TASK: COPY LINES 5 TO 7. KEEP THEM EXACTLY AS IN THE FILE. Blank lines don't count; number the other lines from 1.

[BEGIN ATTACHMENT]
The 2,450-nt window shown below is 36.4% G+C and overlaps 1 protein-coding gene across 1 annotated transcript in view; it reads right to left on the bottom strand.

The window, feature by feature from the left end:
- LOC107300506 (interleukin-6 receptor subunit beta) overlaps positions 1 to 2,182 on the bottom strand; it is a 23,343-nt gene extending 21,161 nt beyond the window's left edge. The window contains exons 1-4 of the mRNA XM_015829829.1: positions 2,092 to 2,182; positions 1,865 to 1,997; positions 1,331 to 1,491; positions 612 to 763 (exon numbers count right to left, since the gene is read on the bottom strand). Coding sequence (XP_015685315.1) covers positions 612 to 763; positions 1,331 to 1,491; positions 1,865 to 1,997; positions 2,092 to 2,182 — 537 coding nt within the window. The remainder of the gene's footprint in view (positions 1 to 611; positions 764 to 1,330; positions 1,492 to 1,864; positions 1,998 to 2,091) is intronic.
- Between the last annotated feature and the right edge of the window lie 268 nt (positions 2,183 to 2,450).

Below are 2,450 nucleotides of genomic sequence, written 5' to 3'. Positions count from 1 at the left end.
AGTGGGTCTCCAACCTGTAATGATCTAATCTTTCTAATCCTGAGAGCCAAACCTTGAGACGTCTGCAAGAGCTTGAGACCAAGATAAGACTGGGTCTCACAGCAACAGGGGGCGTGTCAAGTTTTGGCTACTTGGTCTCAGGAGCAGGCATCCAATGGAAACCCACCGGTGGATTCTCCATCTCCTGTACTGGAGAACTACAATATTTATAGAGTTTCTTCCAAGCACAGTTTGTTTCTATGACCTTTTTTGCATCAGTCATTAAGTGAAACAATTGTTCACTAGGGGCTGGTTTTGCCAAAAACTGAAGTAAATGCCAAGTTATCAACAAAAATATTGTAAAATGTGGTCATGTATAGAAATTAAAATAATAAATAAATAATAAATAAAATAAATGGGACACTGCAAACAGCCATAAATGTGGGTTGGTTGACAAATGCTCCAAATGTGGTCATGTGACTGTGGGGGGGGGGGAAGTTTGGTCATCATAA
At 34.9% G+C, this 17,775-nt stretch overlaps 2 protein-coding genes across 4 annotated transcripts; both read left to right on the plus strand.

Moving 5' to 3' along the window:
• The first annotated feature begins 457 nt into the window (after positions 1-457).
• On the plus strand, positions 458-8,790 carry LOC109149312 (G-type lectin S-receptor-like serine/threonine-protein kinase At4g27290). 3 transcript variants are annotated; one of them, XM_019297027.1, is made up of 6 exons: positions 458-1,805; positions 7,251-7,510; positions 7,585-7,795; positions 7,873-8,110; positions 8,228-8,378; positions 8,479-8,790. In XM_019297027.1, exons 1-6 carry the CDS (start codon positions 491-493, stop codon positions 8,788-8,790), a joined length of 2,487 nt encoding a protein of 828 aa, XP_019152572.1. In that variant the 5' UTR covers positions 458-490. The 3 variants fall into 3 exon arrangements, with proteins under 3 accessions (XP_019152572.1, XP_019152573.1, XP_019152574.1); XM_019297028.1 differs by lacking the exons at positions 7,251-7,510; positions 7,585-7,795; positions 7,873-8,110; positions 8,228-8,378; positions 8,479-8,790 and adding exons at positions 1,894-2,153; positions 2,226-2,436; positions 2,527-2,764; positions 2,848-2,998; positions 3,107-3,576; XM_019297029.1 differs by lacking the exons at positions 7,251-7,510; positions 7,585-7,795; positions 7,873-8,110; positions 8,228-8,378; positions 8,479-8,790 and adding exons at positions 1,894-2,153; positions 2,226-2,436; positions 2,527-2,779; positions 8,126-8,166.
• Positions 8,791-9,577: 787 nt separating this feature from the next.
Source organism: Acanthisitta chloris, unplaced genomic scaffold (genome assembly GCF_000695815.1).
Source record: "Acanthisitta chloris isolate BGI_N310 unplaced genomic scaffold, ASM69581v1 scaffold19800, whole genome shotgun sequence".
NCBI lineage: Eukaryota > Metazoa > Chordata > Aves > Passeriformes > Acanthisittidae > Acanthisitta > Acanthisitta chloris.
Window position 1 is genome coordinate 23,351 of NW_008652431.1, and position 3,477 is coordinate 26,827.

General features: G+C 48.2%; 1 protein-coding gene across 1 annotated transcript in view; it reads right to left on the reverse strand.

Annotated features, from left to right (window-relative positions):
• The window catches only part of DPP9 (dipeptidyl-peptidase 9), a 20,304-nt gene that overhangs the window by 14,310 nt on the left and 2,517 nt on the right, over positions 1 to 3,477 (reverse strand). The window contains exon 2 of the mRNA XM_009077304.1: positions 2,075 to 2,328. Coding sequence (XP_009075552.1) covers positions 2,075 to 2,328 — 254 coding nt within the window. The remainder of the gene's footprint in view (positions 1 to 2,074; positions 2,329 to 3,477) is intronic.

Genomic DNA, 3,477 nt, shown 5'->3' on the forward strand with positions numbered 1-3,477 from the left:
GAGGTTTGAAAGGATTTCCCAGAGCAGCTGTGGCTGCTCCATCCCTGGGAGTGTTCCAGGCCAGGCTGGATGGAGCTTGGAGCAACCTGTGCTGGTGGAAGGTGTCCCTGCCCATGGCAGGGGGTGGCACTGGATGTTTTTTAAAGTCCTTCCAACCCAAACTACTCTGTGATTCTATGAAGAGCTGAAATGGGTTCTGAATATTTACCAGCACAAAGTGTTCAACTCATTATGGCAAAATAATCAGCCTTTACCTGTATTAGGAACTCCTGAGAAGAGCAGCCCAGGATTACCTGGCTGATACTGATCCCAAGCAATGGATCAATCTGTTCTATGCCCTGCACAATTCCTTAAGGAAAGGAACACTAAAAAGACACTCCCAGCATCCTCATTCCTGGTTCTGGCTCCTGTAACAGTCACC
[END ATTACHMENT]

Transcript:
Below are 2,450 nucleotides of genomic sequence, written 5' to 3'. Positions count from 1 at the left end.
AGTGGGTCTCCAACCTGTAATGATCTAATCTTTCTAATCCTGAGAGCCAAACCTTGAGACGTCTGCAAGAGCTTGAGACCAAGATAAGACTGGGTCTCACAGCAACAGGGGGCGTGTCAAGTTTTGGCTACTTGGTCTCAGGAGCAGGCATCCAATGGAAACCCACCGGTGGATTCTCCATCTCCTGTACTGGAGAACTACAATATTTATAGAGTTTCTTCCAAGCACAGTTTGTTTCTATGACCTTTTTTGCATCAGTCATTAAGTGAAACAATTGTTCACTAGGGGCTGGTTTTGCCAAAAACTGAAGTAAATGCCAAGTTATCAACAAAAATATTGTAAAATGTGGTCATGTATAGAAATTAAAATAATAAATAAATAATAAATAAAATAAATGGGACACTGCAAACAGCCATAAATGTGGGTTGGTTGACAAATGCTCCAAATGTGGTCATGTGACTGTGGGGGGGGGGGAAGTTTGGTCATCATAA
At 34.9% G+C, this 17,775-nt stretch overlaps 2 protein-coding genes across 4 annotated transcripts; both read left to right on the plus strand.